Con­trast­ing and chaotic weather pat­terns con­tinue is­land­wide

Sunday Times (Sri Lanka) - - NEWS -

The con­trast­ing weather pat­terns are caus­ing chaos, with some areas ex­pe­ri­enc­ing heavy thun­der­show­ers and oth­ers get­ting lit­tle rain while still oth­ers are plagued by the pro­longed drought.

The Me­te­o­rolo gi­cal Depart­ment duty of­fi­cer Ka­sun Pasqual said some parts of the is­land would ex­pe­ri­ence heavy thun­der­show­ers in the next two to three days with a rain­fall of about 50 to 100 mm.

He said thun­der­show­ers would hit the Western, Sabaraga­muwa and Cen­tral prov­inces, the Galle and Matara dis­tricts, and cer­tain parts of the North Western Prov­ince.

"The heavy show­ers were the re­sult of the wind speed in the Bay of Ben­gal in­creas­ing due to a cy­clonic con­di­tion in the ocean.

Mr. Pasqual warned the wind speed was likely to in­crease up to 60 to 70 kmph. He said the sec­ond in­ter mon­soon sea­son was ex­pected by the end of this month and the drought- stricken areas were likely to re­ceive sub­stan­tial rain.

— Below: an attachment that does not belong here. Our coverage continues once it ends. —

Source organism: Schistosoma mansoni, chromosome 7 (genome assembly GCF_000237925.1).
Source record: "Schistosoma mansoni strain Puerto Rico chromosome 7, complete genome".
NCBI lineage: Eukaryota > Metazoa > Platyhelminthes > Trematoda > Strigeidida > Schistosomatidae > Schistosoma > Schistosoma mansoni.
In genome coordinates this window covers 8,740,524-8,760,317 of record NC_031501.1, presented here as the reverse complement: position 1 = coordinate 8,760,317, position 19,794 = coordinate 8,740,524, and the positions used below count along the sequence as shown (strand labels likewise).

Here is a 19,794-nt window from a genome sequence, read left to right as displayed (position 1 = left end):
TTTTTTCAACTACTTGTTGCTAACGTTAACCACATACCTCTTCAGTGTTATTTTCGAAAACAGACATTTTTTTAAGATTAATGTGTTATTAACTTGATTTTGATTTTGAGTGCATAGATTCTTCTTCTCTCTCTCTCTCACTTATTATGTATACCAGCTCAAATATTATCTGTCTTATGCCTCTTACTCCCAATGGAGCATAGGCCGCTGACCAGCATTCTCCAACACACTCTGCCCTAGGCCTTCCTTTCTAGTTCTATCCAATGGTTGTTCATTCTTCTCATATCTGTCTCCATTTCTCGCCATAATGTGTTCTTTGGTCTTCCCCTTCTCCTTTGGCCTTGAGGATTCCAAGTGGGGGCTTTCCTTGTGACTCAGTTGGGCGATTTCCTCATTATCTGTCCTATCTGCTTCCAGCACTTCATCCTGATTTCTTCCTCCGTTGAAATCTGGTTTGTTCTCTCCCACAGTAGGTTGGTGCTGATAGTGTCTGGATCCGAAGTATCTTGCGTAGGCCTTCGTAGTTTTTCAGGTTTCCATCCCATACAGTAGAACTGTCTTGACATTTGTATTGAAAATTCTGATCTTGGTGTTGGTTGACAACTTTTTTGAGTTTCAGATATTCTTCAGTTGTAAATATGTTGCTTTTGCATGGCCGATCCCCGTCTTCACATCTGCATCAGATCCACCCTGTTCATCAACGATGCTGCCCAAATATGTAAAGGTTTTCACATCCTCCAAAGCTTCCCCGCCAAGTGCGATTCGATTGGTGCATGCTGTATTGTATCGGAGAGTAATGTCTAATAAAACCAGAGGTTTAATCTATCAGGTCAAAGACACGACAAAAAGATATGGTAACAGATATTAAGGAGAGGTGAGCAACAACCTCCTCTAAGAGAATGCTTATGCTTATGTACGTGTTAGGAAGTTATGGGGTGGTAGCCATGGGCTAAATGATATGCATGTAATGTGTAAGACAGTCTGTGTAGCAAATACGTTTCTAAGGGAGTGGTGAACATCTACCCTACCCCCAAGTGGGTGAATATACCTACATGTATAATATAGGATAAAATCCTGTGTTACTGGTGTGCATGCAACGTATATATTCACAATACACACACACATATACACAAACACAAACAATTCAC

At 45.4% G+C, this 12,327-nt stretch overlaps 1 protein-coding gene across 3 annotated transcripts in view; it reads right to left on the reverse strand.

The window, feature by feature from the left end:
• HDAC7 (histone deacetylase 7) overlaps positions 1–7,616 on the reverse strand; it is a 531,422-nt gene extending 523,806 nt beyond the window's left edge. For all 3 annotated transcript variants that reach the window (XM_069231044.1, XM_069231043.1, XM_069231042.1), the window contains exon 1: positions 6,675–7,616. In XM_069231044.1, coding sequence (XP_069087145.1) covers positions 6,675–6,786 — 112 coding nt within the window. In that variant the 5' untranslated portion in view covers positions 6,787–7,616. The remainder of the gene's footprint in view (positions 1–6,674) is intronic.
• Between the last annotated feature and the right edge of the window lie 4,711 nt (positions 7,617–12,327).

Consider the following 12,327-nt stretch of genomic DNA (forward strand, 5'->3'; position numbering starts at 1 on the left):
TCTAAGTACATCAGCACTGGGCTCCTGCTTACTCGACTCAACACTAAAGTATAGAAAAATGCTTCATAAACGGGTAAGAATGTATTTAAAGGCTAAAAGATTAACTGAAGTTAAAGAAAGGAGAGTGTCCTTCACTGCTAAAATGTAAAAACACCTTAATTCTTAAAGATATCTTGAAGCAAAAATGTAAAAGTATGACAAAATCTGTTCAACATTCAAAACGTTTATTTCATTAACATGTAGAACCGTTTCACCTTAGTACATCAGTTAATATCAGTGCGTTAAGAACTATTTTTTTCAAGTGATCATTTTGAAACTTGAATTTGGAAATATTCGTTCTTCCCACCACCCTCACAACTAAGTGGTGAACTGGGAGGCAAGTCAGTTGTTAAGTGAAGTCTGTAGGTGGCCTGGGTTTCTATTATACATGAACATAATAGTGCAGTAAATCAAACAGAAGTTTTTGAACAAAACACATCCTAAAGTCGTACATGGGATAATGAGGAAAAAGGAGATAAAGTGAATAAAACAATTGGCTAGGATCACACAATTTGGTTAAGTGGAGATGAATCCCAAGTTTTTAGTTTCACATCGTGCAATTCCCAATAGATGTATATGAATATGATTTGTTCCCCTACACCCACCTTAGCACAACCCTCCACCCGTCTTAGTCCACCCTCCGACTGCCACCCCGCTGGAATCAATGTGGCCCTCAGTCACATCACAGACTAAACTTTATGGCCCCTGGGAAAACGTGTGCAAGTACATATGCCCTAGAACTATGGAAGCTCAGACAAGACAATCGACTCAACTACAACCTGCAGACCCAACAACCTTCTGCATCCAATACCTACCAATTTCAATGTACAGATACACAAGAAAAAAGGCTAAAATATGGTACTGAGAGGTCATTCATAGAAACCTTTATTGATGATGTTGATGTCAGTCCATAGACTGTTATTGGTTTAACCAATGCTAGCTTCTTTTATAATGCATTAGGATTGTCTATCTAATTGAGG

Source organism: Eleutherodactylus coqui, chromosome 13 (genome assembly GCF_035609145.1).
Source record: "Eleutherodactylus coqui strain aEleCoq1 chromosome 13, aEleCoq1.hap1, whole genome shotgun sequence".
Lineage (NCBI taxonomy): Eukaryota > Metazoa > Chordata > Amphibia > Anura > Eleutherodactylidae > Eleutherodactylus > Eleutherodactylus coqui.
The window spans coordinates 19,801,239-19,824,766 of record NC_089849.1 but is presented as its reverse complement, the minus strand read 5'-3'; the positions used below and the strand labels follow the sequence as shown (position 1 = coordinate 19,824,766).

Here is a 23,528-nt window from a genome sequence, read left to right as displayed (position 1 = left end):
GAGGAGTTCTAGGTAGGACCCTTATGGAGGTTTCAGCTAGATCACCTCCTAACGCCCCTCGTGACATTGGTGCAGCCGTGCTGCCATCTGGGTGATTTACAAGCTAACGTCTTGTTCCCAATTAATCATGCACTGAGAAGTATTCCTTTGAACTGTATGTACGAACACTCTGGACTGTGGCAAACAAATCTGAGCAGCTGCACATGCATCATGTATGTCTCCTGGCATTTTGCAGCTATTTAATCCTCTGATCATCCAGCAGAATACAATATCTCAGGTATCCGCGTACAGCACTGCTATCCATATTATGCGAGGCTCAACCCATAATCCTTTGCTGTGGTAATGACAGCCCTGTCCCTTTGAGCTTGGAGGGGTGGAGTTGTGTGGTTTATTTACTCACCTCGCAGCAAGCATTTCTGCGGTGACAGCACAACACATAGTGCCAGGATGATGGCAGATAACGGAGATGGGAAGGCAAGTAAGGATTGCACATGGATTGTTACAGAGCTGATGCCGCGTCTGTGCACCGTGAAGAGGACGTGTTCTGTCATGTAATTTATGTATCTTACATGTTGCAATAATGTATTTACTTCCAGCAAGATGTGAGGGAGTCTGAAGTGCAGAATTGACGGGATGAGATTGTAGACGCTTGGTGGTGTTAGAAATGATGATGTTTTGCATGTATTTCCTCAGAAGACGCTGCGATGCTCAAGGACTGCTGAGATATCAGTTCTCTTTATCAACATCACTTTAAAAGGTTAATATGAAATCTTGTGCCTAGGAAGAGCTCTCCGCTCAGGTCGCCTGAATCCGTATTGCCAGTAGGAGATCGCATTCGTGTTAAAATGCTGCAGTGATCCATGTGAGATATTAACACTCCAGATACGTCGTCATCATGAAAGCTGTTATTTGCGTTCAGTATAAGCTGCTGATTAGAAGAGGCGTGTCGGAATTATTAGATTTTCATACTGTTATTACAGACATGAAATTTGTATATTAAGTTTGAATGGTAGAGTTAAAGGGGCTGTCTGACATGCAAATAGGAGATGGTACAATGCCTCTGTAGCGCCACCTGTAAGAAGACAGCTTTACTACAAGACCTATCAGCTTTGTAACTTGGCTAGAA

He ex­plained that 30 per­cent of the rain­fall re­ceived in the coun­try was dur­ing the sec­ond in­ter mon­soon sea­son. Last year Sri Lanka did not ex­pe­ri­ence the sec­ond in­ter mon­soon sea­son and this led to one of the worst ever droughts.

Ir­ri­ga­tion Di­rec­tor W.B. Palu­gaswewa said the 73 ma­jor ir­ri­ga­tion reser­voirs in Sri Lanka were filled upto only 15 per­cent of their wa­ter ca­pac­ity, a slight in­crease from the pre­vi­ous 13 per­cent.

He said the reser­voir lev­els needed to go up to at least 30 per­cent to for cul­ti­va­tion to start. How­ever, he said next month's mon­soon rains would be suf­fi­cient to cul­ti­vate 750,000 acres of land.

Rains in Chi­law

Newspapers in English

Newspapers from Sri Lanka

© PressReader. All rights reserved.